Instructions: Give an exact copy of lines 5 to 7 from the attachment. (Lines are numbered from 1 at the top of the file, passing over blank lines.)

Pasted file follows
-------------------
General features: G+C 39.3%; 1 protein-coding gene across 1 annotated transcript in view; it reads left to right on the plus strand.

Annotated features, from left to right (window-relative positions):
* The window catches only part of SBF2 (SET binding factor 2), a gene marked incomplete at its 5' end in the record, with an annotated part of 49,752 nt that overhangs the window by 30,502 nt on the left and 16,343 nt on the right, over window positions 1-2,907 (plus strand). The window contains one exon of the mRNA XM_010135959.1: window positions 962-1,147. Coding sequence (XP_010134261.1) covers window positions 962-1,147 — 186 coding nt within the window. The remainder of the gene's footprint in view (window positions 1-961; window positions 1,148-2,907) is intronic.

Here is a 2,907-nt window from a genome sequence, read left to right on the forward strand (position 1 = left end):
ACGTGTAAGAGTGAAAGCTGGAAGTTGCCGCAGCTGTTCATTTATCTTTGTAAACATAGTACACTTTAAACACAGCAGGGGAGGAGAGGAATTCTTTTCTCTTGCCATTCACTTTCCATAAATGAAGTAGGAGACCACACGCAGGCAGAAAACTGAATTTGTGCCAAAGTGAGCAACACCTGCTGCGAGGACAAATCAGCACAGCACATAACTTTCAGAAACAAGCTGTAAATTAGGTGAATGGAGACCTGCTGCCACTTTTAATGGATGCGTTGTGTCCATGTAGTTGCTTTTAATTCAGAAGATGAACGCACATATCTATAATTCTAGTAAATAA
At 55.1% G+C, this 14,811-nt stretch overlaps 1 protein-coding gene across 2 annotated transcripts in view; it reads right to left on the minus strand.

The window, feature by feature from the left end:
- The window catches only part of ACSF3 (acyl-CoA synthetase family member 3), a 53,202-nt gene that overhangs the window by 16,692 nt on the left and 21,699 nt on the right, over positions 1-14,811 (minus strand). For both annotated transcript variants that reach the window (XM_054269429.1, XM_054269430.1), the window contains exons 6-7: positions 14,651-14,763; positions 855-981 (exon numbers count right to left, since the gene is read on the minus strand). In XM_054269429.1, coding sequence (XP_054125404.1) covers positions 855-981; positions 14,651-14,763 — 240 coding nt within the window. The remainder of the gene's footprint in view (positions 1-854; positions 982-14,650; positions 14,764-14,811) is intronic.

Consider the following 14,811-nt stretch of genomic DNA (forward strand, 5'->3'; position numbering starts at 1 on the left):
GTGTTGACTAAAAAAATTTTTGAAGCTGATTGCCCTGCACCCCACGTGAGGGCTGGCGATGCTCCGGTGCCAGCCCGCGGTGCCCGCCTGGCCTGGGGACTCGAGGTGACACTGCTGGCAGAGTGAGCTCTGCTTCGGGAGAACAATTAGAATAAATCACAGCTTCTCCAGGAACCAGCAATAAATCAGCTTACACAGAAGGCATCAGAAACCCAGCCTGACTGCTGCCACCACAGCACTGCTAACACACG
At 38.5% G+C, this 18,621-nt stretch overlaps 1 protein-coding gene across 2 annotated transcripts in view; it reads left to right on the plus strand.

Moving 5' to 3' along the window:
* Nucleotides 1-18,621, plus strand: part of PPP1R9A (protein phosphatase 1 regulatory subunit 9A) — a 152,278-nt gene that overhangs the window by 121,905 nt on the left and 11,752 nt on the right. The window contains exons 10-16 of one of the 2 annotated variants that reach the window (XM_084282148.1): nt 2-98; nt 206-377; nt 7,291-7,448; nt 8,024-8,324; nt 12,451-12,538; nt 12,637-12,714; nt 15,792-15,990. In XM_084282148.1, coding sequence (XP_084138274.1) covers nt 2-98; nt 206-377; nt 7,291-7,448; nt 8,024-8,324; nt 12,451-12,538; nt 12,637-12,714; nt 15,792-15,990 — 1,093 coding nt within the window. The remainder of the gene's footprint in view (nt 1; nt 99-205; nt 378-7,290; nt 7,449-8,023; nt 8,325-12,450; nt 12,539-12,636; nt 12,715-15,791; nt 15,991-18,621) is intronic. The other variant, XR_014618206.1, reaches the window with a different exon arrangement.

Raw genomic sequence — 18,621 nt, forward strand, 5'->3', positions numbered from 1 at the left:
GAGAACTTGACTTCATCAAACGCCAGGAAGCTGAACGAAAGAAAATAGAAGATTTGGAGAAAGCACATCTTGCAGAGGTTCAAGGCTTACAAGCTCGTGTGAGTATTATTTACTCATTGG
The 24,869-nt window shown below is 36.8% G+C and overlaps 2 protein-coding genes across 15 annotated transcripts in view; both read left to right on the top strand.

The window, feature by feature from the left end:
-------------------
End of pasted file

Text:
ACGTGTAAGAGTGAAAGCTGGAAGTTGCCGCAGCTGTTCATTTATCTTTGTAAACATAGTACACTTTAAACACAGCAGGGGAGGAGAGGAATTCTTTTCTCTTGCCATTCACTTTCCATAAATGAAGTAGGAGACCACACGCAGGCAGAAAACTGAATTTGTGCCAAAGTGAGCAACACCTGCTGCGAGGACAAATCAGCACAGCACATAACTTTCAGAAACAAGCTGTAAATTAGGTGAATGGAGACCTGCTGCCACTTTTAATGGATGCGTTGTGTCCATGTAGTTGCTTTTAATTCAGAAGATGAACGCACATATCTATAATTCTAGTAAATAA
At 55.1% G+C, this 14,811-nt stretch overlaps 1 protein-coding gene across 2 annotated transcripts in view; it reads right to left on the minus strand.

The window, feature by feature from the left end: